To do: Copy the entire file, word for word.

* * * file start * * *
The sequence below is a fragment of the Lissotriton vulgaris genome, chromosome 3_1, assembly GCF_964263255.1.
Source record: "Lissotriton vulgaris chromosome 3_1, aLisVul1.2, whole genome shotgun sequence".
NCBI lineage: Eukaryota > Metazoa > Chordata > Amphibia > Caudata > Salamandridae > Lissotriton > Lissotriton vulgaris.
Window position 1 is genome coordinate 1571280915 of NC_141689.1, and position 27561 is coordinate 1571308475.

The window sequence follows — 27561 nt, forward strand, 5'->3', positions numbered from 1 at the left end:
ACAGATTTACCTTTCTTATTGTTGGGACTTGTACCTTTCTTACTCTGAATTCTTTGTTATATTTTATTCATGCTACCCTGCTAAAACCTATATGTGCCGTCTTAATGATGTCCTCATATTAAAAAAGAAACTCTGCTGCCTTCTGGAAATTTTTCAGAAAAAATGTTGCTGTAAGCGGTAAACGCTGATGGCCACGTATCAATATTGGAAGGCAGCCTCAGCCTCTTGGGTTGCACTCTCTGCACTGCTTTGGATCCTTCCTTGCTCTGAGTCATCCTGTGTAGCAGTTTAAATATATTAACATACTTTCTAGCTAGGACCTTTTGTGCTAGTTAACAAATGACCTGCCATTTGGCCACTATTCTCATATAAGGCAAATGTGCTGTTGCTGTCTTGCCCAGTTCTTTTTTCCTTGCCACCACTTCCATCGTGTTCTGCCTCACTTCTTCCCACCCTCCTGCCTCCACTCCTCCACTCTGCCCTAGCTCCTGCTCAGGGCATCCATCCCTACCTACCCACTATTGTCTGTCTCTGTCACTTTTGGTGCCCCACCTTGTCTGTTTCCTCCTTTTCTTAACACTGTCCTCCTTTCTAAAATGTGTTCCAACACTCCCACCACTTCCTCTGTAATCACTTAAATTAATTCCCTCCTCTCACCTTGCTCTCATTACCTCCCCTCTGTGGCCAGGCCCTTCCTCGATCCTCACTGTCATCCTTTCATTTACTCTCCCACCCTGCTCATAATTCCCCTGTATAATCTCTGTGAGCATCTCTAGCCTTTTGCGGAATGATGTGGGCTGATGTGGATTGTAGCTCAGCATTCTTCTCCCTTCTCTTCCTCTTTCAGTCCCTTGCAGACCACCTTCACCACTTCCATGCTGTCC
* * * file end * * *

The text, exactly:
The sequence below is a fragment of the Lissotriton vulgaris genome, chromosome 3_1, assembly GCF_964263255.1.
Source record: "Lissotriton vulgaris chromosome 3_1, aLisVul1.2, whole genome shotgun sequence".
NCBI lineage: Eukaryota > Metazoa > Chordata > Amphibia > Caudata > Salamandridae > Lissotriton > Lissotriton vulgaris.
Window position 1 is genome coordinate 1571280915 of NC_141689.1, and position 27561 is coordinate 1571308475.

The window sequence follows — 27561 nt, forward strand, 5'->3', positions numbered from 1 at the left end:
ACAGATTTACCTTTCTTATTGTTGGGACTTGTACCTTTCTTACTCTGAATTCTTTGTTATATTTTATTCATGCTACCCTGCTAAAACCTATATGTGCCGTCTTAATGATGTCCTCATATTAAAAAAGAAACTCTGCTGCCTTCTGGAAATTTTTCAGAAAAAATGTTGCTGTAAGCGGTAAACGCTGATGGCCACGTATCAATATTGGAAGGCAGCCTCAGCCTCTTGGGTTGCACTCTCTGCACTGCTTTGGATCCTTCCTTGCTCTGAGTCATCCTGTGTAGCAGTTTAAATATATTAACATACTTTCTAGCTAGGACCTTTTGTGCTAGTTAACAAATGACCTGCCATTTGGCCACTATTCTCATATAAGGCAAATGTGCTGTTGCTGTCTTGCCCAGTTCTTTTTTCCTTGCCACCACTTCCATCGTGTTCTGCCTCACTTCTTCCCACCCTCCTGCCTCCACTCCTCCACTCTGCCCTAGCTCCTGCTCAGGGCATCCATCCCTACCTACCCACTATTGTCTGTCTCTGTCACTTTTGGTGCCCCACCTTGTCTGTTTCCTCCTTTTCTTAACACTGTCCTCCTTTCTAAAATGTGTTCCAACACTCCCACCACTTCCTCTGTAATCACTTAAATTAATTCCCTCCTCTCACCTTGCTCTCATTACCTCCCCTCTGTGGCCAGGCCCTTCCTCGATCCTCACTGTCATCCTTTCATTTACTCTCCCACCCTGCTCATAATTCCCCTGTATAATCTCTGTGAGCATCTCTAGCCTTTTGCGGAATGATGTGGGCTGATGTGGATTGTAGCTCAGCATTCTTCTCCCTTCTCTTCCTCTTTCAGTCCCTTGCAGACCACCTTCACCACTTCCATGCTGTCC